2008 - Fellow of the American Association for the Advancement of Science (AAAS)
1997 - Potamkin Prize for Research in Pick's, Alzheimer's, and Related Diseases, American Academy of Neurology
1997 - Metlife Foundation Award for Medical Research in Alzheimer's Disease
1997 - Sedgwick Memorial Medal, American Public Health Association
His primary scientific interests are in Amyloid precursor protein, Molecular biology, Presenilin, Cell biology and Neuroscience. His Amyloid precursor protein study is concerned with Alzheimer's disease in general. The Molecular biology study combines topics in areas such as Complementary DNA, Messenger RNA, Gene, Transfection and Epitope.
His research integrates issues of Genetics and Transgene in his study of Presenilin. Sangram S. Sisodia combines subjects such as Secretion, Amyotrophic lateral sclerosis, Mutant, SOD1 and Amyloid with his study of Cell biology. The concepts of his Neuroscience study are interwoven with issues in Ion channel linked receptors and Disease.
Sangram S. Sisodia focuses on Presenilin, Cell biology, Neuroscience, Amyloid precursor protein and Biochemistry. Sangram S. Sisodia has included themes like Amyloid precursor protein secretase, Transgene, Mutant, Molecular biology and Membrane protein in his Presenilin study. His Cell biology research is multidisciplinary, relying on both Receptor, In vitro, Cell culture and Secretion.
His study in Neuroscience is interdisciplinary in nature, drawing from both Alzheimer's disease, Dementia and Disease. His study in Amyloid precursor protein is interdisciplinary in nature, drawing from both Senile plaques and Amyloid. His research in Biochemistry tackles topics such as APH-1 which are related to areas like PEN-2 and Gamma-secretase complex.
Sangram S. Sisodia mostly deals with Presenilin, Biochemistry, Cell biology, Amyloid precursor protein secretase and Neuroscience. His research in Presenilin intersects with topics in Neurogenesis, Wild type, Mutant and Transgene. Within one scientific family, Sangram S. Sisodia focuses on topics pertaining to APH-1 under Biochemistry, and may sometimes address concerns connected to Biophysics.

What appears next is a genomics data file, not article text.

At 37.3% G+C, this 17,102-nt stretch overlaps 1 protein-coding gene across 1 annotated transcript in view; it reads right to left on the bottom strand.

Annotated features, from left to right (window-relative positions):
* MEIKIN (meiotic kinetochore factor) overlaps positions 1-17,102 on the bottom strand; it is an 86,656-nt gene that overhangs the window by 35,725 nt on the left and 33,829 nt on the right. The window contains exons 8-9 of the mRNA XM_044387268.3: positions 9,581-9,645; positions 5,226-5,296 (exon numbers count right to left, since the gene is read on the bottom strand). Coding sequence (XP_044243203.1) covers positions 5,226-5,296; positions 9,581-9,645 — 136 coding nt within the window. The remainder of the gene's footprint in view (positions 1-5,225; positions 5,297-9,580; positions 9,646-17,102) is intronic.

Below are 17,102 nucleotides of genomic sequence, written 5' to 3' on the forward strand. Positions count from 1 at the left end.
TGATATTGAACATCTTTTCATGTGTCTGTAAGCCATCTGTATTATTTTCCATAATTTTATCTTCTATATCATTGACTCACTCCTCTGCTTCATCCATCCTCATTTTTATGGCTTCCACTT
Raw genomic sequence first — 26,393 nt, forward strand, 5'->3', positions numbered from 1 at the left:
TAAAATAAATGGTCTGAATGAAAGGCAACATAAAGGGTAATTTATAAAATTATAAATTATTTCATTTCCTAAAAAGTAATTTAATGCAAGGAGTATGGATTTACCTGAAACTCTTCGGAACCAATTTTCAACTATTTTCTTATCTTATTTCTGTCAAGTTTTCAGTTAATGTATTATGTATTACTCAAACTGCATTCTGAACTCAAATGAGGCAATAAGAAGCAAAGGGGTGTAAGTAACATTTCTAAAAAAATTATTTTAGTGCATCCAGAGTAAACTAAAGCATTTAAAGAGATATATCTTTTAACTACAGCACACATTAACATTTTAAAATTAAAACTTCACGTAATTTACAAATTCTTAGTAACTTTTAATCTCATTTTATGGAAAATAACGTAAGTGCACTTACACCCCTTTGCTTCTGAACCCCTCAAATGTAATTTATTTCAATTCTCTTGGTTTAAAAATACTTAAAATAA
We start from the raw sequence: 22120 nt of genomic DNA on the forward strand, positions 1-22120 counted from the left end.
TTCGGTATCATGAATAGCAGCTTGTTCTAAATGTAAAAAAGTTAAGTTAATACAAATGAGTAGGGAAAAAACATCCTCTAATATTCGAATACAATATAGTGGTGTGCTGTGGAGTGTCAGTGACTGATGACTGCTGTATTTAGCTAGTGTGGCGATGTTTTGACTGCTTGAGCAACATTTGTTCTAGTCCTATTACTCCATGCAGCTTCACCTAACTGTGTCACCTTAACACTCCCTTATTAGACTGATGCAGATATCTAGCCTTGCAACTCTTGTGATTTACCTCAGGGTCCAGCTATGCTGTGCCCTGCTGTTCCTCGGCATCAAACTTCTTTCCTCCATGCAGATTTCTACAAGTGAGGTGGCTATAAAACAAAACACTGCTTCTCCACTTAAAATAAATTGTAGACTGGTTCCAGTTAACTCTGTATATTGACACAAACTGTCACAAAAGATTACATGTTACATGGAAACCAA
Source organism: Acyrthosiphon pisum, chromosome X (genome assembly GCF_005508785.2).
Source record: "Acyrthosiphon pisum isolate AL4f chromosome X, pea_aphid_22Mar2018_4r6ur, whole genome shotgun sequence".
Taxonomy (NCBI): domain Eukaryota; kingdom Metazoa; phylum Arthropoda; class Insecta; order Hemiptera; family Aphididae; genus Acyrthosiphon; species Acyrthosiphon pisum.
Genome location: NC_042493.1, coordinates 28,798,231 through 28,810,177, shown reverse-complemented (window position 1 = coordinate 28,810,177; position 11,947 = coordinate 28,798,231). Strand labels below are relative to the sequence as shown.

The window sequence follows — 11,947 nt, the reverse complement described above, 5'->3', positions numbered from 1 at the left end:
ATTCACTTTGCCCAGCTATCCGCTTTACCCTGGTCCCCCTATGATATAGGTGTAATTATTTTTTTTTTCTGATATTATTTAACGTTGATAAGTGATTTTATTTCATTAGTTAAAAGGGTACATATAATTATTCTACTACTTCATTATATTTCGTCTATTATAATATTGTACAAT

He has included themes like Mutation, RNA, Genetically modified mouse and Zebrafish in his Cell biology study. He is exploring Amyloid precursor protein secretase as part of his Amyloid precursor protein and Alzheimer's disease and Amyloid precursor protein secretase studies. His Neuroscience research includes elements of Metaplasticity, Synaptic scaling and Neurodegeneration.
His primary areas of investigation include Presenilin, Amyloid precursor protein secretase, Alzheimer's disease, Amyloidosis and Neuroscience. His Presenilin research is multidisciplinary, incorporating perspectives in Biochemistry, Transgene and Cell biology. His work investigates the relationship between Biochemistry and topics such as APH-1 that intersect with problems in BACE1-AS, Biochemistry of Alzheimer's disease and P3 peptide.
His Amyloid precursor protein secretase study results in a more complete grasp of Amyloid precursor protein. His Amyloid precursor protein study integrates concerns from other disciplines, such as Phenotype and Transgenic Model. His study looks at the intersection of Alzheimer's disease and topics like Receptor with Genetically modified mouse, Intracellular, Molecular biology, Senile plaques and Plasma protein binding.
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Familial Alzheimer's Disease–Linked Presenilin 1 Variants Elevate Aβ1–42/1–40 Ratio In Vitro and In Vivo
David R. Borchelt;Gopal Thinakaran;Christopher B. Eckman;Christopher B. Eckman;Michael K. Lee.
APP processing and synaptic function.
Flavio Kamenetz;Taisuke Tomita;Helen Hsieh;Helen Hsieh;Guy Seabrook.
An adverse property of a familial ALS-linked SOD1 mutation causes motor neuron disease characterized by vacuolar degeneration of mitochondria
Philip C Wong;Carlos A Pardo;David R Borchelt;Michael K Lee.
ALS-Linked SOD1 Mutant G85R Mediates Damage to Astrocytes and Promotes Rapidly Progressive Disease with SOD1-Containing Inclusions
L. I. Bruijn;M. W. Becher;M. K. Lee;K. L. Anderson.
Evidence that beta-amyloid protein in Alzheimer's disease is not derived by normal processing.
S. S. Sisodia;E. H. Koo;K. Beyreuther;A. Unterbeck.
ENDOPROTEOLYSIS OF PRESENILIN 1 AND ACCUMULATION OF PROCESSED DERIVATIVES IN VIVO
Gopal Thinakaran;David R Borchelt;Michael K Lee;Hilda H Slunt.
Accelerated amyloid deposition in the brains of transgenic mice coexpressing mutant presenilin 1 and amyloid precursor proteins
David R Borchelt;Tamara Ratovitski;Judy van Lare;Michael K Lee.
AMPAR removal underlies Abeta-induced synaptic depression and dendritic spine loss.
Helen Hsieh;Jannic Boehm;Chihiro Sato;Takeshi Iwatsubo.
Environmental Enrichment Reduces Aβ Levels and Amyloid Deposition in Transgenic Mice
Orly Lazarov;John Robinson;Ya Ping Tang;Ilana S. Hairston.
Beta-amyloid precursor protein cleavage by a membrane-bound protease.
Sangram S. Sisodia.
Proceedings of the National Academy of Sciences of the United States of America (1992)
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